New battlefield-capable first-aid device seals gunshot wounds in 15 seconds

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The XStat is inserted directly into the gunshot wound and the specially coated sponges quickly expand to stop bleeding.

A new pocket-sized invention from RevMedx can save a wounded soldier on the battlefield by sealing a gunshot wound in as little as 15 seconds.

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The sponges are naturally cling to moist surfaces and don’t get pushed out of the wound like traditional gauze.

The XStat is a modified syringe filled with tiny, specialized sponges created by Oregon startup company RevMedx. The contents are injected into the wound and within seconds the sponges expand and fill the cavity, stopping bleeding. The device has shown significant promise and has even garnered $5 million from the U.S. Army to help the team see the project to the end, Popular Science reports.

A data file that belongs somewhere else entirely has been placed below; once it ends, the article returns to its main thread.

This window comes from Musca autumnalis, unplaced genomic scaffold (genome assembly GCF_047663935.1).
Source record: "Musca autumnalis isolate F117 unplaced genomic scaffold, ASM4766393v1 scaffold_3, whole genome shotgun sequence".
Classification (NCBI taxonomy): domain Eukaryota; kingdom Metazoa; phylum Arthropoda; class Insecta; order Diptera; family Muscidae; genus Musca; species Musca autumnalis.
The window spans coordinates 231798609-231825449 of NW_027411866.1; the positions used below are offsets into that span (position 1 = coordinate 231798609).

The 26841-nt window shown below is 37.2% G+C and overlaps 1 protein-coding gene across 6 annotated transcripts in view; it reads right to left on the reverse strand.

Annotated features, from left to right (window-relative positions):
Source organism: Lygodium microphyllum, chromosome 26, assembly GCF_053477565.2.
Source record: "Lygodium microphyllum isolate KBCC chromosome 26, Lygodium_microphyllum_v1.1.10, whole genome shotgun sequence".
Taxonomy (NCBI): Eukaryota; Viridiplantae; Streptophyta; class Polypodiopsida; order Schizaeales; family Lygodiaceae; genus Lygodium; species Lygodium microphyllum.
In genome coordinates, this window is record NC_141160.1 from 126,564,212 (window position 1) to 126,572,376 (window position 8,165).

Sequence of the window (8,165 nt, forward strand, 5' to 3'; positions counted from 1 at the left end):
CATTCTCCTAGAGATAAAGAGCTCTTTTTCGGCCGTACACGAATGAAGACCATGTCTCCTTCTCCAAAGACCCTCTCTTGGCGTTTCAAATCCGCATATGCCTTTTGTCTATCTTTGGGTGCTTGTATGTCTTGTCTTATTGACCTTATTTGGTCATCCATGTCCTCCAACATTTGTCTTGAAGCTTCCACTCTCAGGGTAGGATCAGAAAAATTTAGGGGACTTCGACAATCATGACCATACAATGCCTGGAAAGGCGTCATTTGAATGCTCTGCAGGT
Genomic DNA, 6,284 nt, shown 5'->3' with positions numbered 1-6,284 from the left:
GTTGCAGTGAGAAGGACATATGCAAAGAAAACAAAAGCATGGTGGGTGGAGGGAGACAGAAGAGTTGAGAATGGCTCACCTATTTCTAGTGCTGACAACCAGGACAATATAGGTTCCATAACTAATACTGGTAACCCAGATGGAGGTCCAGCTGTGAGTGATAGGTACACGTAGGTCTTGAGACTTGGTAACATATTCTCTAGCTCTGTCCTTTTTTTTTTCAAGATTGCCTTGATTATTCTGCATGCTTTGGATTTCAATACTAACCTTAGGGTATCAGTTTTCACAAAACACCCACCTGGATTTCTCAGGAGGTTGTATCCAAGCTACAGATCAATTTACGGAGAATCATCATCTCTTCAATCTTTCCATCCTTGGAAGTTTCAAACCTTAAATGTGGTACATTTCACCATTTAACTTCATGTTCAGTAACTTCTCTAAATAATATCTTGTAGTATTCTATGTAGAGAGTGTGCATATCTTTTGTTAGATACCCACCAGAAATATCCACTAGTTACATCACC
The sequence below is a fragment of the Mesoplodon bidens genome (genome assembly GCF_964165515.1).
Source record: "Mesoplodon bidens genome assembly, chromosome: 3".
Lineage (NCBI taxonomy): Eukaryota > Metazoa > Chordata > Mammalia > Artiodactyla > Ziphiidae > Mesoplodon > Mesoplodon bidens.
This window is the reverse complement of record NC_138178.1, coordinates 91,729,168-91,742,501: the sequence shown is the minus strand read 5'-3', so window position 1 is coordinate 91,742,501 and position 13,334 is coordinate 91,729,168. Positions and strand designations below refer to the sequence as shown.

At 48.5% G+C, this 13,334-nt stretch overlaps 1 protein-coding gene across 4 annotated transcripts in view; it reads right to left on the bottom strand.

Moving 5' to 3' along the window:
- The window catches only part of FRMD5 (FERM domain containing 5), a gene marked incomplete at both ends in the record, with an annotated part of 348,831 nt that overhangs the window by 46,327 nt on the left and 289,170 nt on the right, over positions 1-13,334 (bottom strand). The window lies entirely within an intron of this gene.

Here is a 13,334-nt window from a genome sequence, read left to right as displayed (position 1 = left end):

Former U.S. Army Special Operations medic John Steinbaugh, who has deployed over a dozen times to Iraq and Afghanistan, joined the RevMedx team in 2012. He says the XStat holds a considerable advantage over traditional gauze bandages, which “just don’t work for anything serious.”

To ensure no sponges are left in the wound, X-shaped markers are added that can be detected by an x-ray. But RevMedx hopes the finished product will use biodegradable sponges that will be absorbed by the body.

RevMedx is working on other developments to address larger injuries, like those caused by land mines and IEDs.

“I spent the whole war on terror in the Middle East, so I know what a medic needs when someone has been shot,” Steinbaugh says. “I’ve treated lots of guys who would have benefited from this product. That’s what drives me.”

[ Popular Science ]